Updated: May 18, 2021
“How can I tell what I think till I see what I say?” – E.M. Forster
Curious about memoir? Unsure where to begin? Wondering who would – or should – read it? Start here!
Please know that your memoir is NOT the same as your autobiography, the actual-factual, chronological account of your life as preserved in state archives or on old report cards. It’s NOT a comprehensive timeline of all your life events. It’s NOT written by someone else.
Rather it’s your first-person take on a specific time, say your early childhood or that summer in Tibet. It’s your spin on a meaningful relationship. And it’s full of feelings. A memoir is your story, complete with heartbeat, trembling tummy, giddy love, choking fear -- and the feeling you can fly. Or want to die. It’s focused. And it’s honest. And it’s you.
And, no, you don’t need to publish it. Most folks don’t. Most don’t even share them. So why bother?
1. To Remember. Memoir means memory, and maybe it’s just me, but mine isn’t so hot anymore. I’ve reread my journals from only 10 years ago and startle to find details I’d forgotten. The clock is ticking. If it’s important, write it down. Now. James Thurber once said, “Don’t get it right, get it written.” Perfecting comes later.
2. To Reflect and Evaluate. “The unexamined life is not worth living,” Socrates decided back in 399 BCE. Now that we’ve reached that certain âge and have eased off the throttle, we can take time to ponder where we’ve been, find the patterns, savor the good times, and perhaps rectify the not-so-good. There’s still time to rewrite the ending of your story…
3. To Bequeath your history. What do your children and grandchildren need to know? Stories from the Old Country? Heroism and deprivation during military service? Grammy’s prom before Grampy came along? Life on the farm? Remember to explain saddle shoes, wringer washers, and Howdy Doody!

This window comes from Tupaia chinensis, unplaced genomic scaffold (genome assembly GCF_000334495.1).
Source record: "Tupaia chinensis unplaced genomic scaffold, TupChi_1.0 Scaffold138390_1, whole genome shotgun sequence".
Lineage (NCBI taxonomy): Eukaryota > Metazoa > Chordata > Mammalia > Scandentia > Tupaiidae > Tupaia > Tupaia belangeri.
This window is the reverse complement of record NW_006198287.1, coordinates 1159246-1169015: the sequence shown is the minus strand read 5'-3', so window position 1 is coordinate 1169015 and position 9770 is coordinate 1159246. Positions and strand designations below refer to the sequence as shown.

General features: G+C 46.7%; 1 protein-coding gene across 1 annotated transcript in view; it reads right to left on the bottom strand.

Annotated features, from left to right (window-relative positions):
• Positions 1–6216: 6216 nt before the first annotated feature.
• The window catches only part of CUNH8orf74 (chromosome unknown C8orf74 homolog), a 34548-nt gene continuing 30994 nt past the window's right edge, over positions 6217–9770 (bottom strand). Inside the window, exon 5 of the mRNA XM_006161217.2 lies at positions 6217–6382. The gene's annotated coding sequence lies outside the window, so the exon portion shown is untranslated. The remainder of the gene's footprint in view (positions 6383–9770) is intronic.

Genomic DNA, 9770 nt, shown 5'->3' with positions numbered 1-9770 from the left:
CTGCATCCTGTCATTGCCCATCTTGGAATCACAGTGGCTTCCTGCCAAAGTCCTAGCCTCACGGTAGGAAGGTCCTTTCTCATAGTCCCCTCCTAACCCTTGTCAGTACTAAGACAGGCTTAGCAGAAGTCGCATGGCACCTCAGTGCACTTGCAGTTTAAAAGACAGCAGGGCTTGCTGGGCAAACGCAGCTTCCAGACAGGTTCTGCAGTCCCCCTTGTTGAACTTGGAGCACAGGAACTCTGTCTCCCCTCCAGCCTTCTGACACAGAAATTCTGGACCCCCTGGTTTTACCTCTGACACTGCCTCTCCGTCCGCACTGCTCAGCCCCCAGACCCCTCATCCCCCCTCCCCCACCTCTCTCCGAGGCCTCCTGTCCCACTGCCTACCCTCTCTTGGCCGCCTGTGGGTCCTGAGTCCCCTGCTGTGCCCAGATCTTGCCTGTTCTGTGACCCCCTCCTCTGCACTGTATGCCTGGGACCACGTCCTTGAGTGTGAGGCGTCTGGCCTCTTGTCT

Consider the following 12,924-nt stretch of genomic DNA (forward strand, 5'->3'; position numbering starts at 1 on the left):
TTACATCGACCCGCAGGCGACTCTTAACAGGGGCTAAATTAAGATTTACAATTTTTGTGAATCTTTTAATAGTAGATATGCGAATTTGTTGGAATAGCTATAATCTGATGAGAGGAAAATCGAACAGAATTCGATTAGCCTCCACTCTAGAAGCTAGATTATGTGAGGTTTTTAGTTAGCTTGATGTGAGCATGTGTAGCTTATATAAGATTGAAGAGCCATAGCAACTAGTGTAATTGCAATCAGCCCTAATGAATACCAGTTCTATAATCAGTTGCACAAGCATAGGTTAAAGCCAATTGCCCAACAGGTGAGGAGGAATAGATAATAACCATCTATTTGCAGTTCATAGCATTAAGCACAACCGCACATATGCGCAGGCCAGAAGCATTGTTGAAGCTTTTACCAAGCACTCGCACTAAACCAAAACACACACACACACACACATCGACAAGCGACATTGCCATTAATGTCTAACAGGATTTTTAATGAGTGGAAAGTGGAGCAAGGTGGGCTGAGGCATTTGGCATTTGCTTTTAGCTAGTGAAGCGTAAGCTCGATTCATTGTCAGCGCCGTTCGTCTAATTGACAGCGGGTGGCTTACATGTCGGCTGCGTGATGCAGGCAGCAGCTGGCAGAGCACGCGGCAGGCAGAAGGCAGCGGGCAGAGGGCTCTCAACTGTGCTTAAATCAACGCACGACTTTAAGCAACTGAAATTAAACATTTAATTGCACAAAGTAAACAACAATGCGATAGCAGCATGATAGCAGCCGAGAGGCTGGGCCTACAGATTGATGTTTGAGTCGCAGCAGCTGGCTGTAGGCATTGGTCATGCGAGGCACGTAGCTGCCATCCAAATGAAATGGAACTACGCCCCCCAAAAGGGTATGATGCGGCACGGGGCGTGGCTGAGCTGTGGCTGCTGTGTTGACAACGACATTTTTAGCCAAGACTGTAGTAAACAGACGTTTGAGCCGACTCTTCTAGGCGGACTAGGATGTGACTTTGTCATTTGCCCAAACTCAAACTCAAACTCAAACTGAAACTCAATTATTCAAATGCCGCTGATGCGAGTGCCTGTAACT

4. To Connect with others outside family. If our families show little interest in our legacy or we choose not to share it, we can create a new tribe such as a memoir group. Sharing our stories with a cohort creates a shared history, validates our life experiences, and builds new friendships.
5. To Celebrate your life. A memoir can be your thank you to the Universe or Higher Power for your unique life. You’ve loved and learned and flubbed up and pushed and redeemed yourself – and you wouldn’t have missed this trip for anything! Revel in gratitude.
6. Publish – or not. This is the gift you give yourself – an honest appraisal of your authentic life. Publishing can be as simple as printing and collating the pages for family gifts. Finding an agent and traditional publisher requires a compelling story and perseverance. But that’s another blog…
Invitation – Now it’s your turn!
Treat yourself to a pretty journal (T.J. Maxx and Marshalls have loads of inexpensive ones) and a comfortable pen.
Write one page about your name:
Where it came from
Who bestowed it
Whether you’ve changed it
How you feel about it.